UN Population Division, Department of Economic and Social Affairs,
with support from the UN Population Fund (UNFPA)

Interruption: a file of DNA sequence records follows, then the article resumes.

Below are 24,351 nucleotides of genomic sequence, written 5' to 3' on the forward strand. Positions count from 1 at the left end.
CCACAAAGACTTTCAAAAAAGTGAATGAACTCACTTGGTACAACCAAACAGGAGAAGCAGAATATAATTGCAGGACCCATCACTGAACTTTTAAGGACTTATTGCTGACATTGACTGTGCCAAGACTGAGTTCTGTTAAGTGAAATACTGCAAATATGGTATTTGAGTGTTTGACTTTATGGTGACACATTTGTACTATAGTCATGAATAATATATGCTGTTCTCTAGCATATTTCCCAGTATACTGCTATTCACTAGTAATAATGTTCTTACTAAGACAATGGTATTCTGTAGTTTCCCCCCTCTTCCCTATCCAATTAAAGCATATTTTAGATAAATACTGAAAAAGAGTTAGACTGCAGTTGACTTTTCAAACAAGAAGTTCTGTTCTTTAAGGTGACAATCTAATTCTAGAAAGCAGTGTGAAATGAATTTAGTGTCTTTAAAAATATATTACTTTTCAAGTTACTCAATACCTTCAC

***************************************************************************** This document is being made available by the Population Information Network (POPIN) of the United Nations Population Division (DESIPA), in collaboration with the Population Programme Service, Women and Population Division of the Food and Agriculture Organization of the United Nations. For further information, please contact Mr. Jacques du Guerny, Chief of the Population Programme Service, via email: email@example.com ***************************************************************************** From: Population and Land Degredation. Rome: FAO, Women and Population Division, Population Programme Service, September 1995. ANNEX 1 FIGURE 4 THE EARTH LAND TOTAL AREA: 13 BILLION HECTARES *"Other land" includes barren and developed land. ================================================================ SOIL AS A CRITICAL NATURAL RESOURCE Soil-is much more than a simple medium for crop production. It is a dynamic ecosystem, a living membrane that cycles life- sustaining nutrients between bedrock and atmosphere. Good soils are home to some of the world's highest and most diverse Population of species, including earthworms, insects and microorganisms that help plants absorb nutrients and even protect against disease.23/ These organisms break down dead plant and animal tissue to form humus, the dark and crumbly carbon-based portion of soil. Healthy soils rich in humus soak up water, invite airflow and resist erosion. Humus- poor soils shed water, restrict root growth and break apart in rough weather. Soil ecosystems are threatened by the progressive loss of organic material as farmers abandon organic for chemical fertilizers and offer the land less fallow, or resting, time. Currently, however, little research is being conducted on the species composition and biological properties of soils. Soil may hold three times as much carbon as all the world's plants, 24/ but its carbon content is diminishing. Since the drawn of agriculture, an estimated 60 billion tons of soil carbon have risen from the soil to the atmosphere as climate-warming carbon dioxide. This amount is equivalent to a decade of global fossil fuel combustion at current rates.25/ Cultivated soils lose not only humus and organisms but also micronutrients needed for plant and human health. Fertilizers replace nitrogen, phosphorus and potassium in soils, but rarely much else. As crop after crop is reaped front the soil and shipped elsewhere, with little return of comparable organic material to the soil, there is no assurance that sufficient micronutrients will remain in the soil for future crops and future generations.26/, 27/ 23. Committee on International Soil and Water Research and Development, 1991. Toward Sustainability: Soil and Water Research Priorities for Developing Countries. Washington, DC: National Academy Press. 24. National Research council, 1993. Sustainable Agriculture and the Environment in the Humid Tropics. Washington, Dc: National Academy Press. 25. Kevin G. Harrison, Wallace S. Broecker and Georges Bonani 1993. "The Effect of Changing Land Use on Soil Radiocarbon". Science, vol. 262 (October 29). 26. Margaret R. Biswas, 1994. "Agriculture and Environment: A Review, 1972-1992." Ambio, vol. 23, No. 3 (May). 27. Judith McGuire, 1993. "Addressing Micronutrient Malnutrition." SCN News. No. 9, United Nations Administrative Committee on Coordination. Source: Engelman and LeRoy (1995). ====================================================================== ANNEX 2 Regional patterns of land degradation The extent of the degradation problem and its patterns vary notably among regions: - Africa has 25% of wasteland (the highest proportion among regions), 12% lightly or moderately degraded and 4% strongly or extremely degraded land (also the highest proportion). The main type of degradation by far is the loss of topsoil (76% of the degraded area) followed by the loss of soil nutrients (9%). Burkina Faso, Burundi, Ethiopia, Madagascar, Lesotho, Morocco and Rwanda are particularly affected. - North and Central America has 6% wasteland, 6% lightly or moderately degraded and 1% strongly degraded land. The main types of degradation are the loss of topsoil (75% of the degraded area) and terrain deformation from water erosion (16%, but 40% in Central America). Costa Rica, El Salvador and Panama are the most affected countries. - South America has 1% wasteland, 11% lightly or moderately degraded and 1% strongly or extremely degraded land. The main types of degradation are loss of topsoil from water erosion (39% of the degraded area), loss of soil nutrients (28%) and terrain deformation from water erosion (12%). Brazil is particularly affected. - Asia has 11% wasteland, 15% lightly or moderately degraded (the highest proportion among regions) and 3% strongly or extremely degraded land. Again the main type is loss of topsoil (71% of the degraded area), the next being terrain deformation (16%); salinization (7%) is significant. China, India, Thailand and Vietnam are particularly affected. - Australasia has 11% wasteland, 11% lightly or moderately degraded and a negligible proportion of strongly or extremely degraded land. For 95%, degradation consists in the loss of topsoil. - Europe has a negligible proportion of wasteland, 22% lightly or moderately degraded and 1% strongly or extremely degraded land. The main types of degradation are loss of topsoil from water erosion (61% of the degraded area) and compaction (15%). The table below quantifies the area not affected by degradation or wasteland, as a proportion of total land area, by region. Proportion of total area in stable and other terrain not degraded by human action, wasteland excluded, by region. --------------------------------------------------------- North America...... 91% WORLD.............. 74% South America...... 85% Asia............... 71% Australasia........ 78% Central America.... 62% Europe............. 77% Africa............. 59% --------------------------------------------------------- ========================================================================== Annex 3. THE CONSEQUENCES OF EROSION Source: FAO (1992). ===================================================================== ANNEX. 4 LIVESTOCK & ENVIRONMENT Livestock have been criticised for damaging the environment in a number of ways. However, the role of livestock as agents of environmental damage has often been misunderstood and, consequently, misrepresented. Current independent opinion based on research in the field presents a more balanced and positive view of livestock and their role in sustainable agriculture in developing countries. CRITICISM: "Demand for pasture has resulted in deforestation in the Amazon and Africa" * In Africa livestock are not important components of rainforest agricultural systems and it is rare in Africa and elsewhere for forests to be cleared for small scale livestock production. * Where forest has been cleared for livestock production, as in the Amazon, it has been by large companies responding to financial incentives to clear forest and re-seed with pasture. Often government and external finance has been involved and they must carry the blame, not livestock or small scale livestock producers. CRITICISM: "Overgrazing in semi-arid areas destroys vegetation and leads to desertification" * "Livestock have been charged with wholesale devastation of African rangelands and irreversible destruction of soils - desertification. Heavy grazing has changed vegetative cover, but has not seriously decreased the productivity of rangelands. The greatest threat to this region comes from human populations and expansion of cultivation. There is no solid evidence linking livestock to this process." (Winrock International Institute for Agricultural Development Report 1992) * "There are good scientific arguments for the case that pastures are more productive when they are grazed low - in other words when they appear more desert-like. Up to a point, plants produce more new and fresh growth if they are encouraged by being grazed, and they may be less vulnerable to drought if they are kept small." (Andrew Warren, University College, London. Report to U.N. 1991) CRITICISM: "Over-stocking of pastures and concentration of cattle around watering points accelerates soil erosion" * The two conventional wisdoms - that on the one hand livestock numbers have been rising for a long time, well beyond the calculated sustainable carrying and that on the other hand the productivity of rangelands has been falling for a long time - do not lie at all well together." (Ridley Nelson, senior researcher, World Bank working paper 1988) * "The view that cattle watering points act as centres or poles of desertification is now questioned. Only under extreme densities of cattle is soil erosion serious. Overgrazing has been greatly over-estimated as an environmental problem." (Andrew Warren, University College, London. Report to U.N. 1991) Where managed correctly the benefits of livestock to the environment and economy greatly outweigh any potential damage. Contributions to a healthy environment include the ability of livestock to utilize foliage and forage that grow on marginal land and to recycle many otherwise wasted products into high value products. LIVESTOCK & ENVIRONMENT Livestock in marginal lands Vast areas of the world are semi-arid or arid. Crop production is extremely risky or impossible and only grasses, shrubs and trees grow with any certainty. These provide grazing and browse to livestock, which are the only means of survival for millions of pastoralists. Traditionally pastoralists established complex systems of management which were sustainable. Given supporting services such as marketing, it is possible for pastoralists, through their livestock, to use arid -land vegetation and to convert it to valuable high quality products. Preventing erosion and adding fertility Where rainfall is sufficient, crops and fodder trees can be intercropped to mutual benefit. Fodder hedgerows planted on the contour provide forage for livestock and simultaneously protect the soil from wind and water erosion. Deep-rooted perennial species replenish soils with minerals from lower levels while leguminous trees provide nitrogen to soil and protein-rich feed. Where livestock are a risk to crop land they may be confined in stalls or yards and forage can be cut and carried to them. Manure from enclosed livestock is a valuable and convenient source of fertilizer. Livestock as source of pollution Livestock manure has been cited as a source of pollution but accumulation of excreta and contamination of groundwater with nitrites is primarily a problem with large-scale, intensive livestock systems. In smallholder systems, dung is valued as a fertilizer. Ruminant livestock (cattle, sheep and goats) produce methane as an end product of digestion. As a result ruminants have been criticised for contributing to the greenhouse effect and global warming. However, this must be seen in perspective: * Methane from ruminant digestion forms only some 2.5% of the total greenhouse gases: gas emissions from cars, power stations, industries and domestic fires are much greater * Emissions of methane from livestock have increased at a much slower rate in recent years than emissions from direct human activities. * It is possible to reduce the production of methane by a factor of 4 to 6 per unit of milk produced by feeding ruminant animal a nutritionally balanced diet. * Methane produced per unit of meat could be reduced by increasing meat production from non-ruminant species. Recycling through livestock Feeding crop residues to livestock and using their dung as fertilizer and soil conditioner benefits the environment directly. Soils treated with dung have better structure, water retention and draining capacity. As a result crops grow faster, providing good ground cover and erosion may be reduced. In practice, properly managed livestock have an integral role in sustainable agricultural systems in many developing countries. =================================================================== ANNEX. 5 Machakos: A Qualified Success Story With effort, farmland can be conserved and even improved as local population grows rapidly. This is the lesson offered by the 1.4 million-hectare Machakos district near Nairobi in Kenya. What is not clear, however, is that such conservation successes can be sustained indefinitely as populations continue to grow. A region of steeply sloping land that receives rare and erratic rainfall, Machakos was first settled by the Akamba people in the early part of the 20th century. By the 1930s, it had been severely degraded by overuse, with less than 5 per cent tree cover and soil erosion visible in 75 per cent of the inhabited area. Some observers predicted ecological collapse. Instead, the reverse happened. Over the next six decades, the population of Machakos expanded almost six-fold, to 1.4 million. Yet soil erosion decreased, tree cover increased, and the district moved closer to self-sufficiency in food. More people were talking better care of scarce, and therefore precious, land, even as they coaxed more production out of each hectare. Surprisingly high population densities may be compatible with sustainable land use under certain conditions. Within Machakos, many farmers were able to diversify their income by finding non-farm jobs, applying the additional income to land conservation. Education, land tenure, community-government partnerships and prominent leadership roles for women also enhanced conservation efforts.64 But this does not support the idea that population growth per se is good for land. The diversity of natural vegetation and wildlife in Machakos has declined, and local soils may also be deteriorating in quality, although only limited data is available. Key natural thresholds may eventually be exceeded in Machakos. The fact that yields and some indicators of soil quality improved between 1930 and 1990, despite the rapid population growth, demonstrates the capacities of committed and resourceful farmers. Yet this experience hardly suggests the district's human population could increase sixfold yet again and still improve yields and reduce soil erosion. Finding the balance between people and land remains a critical task.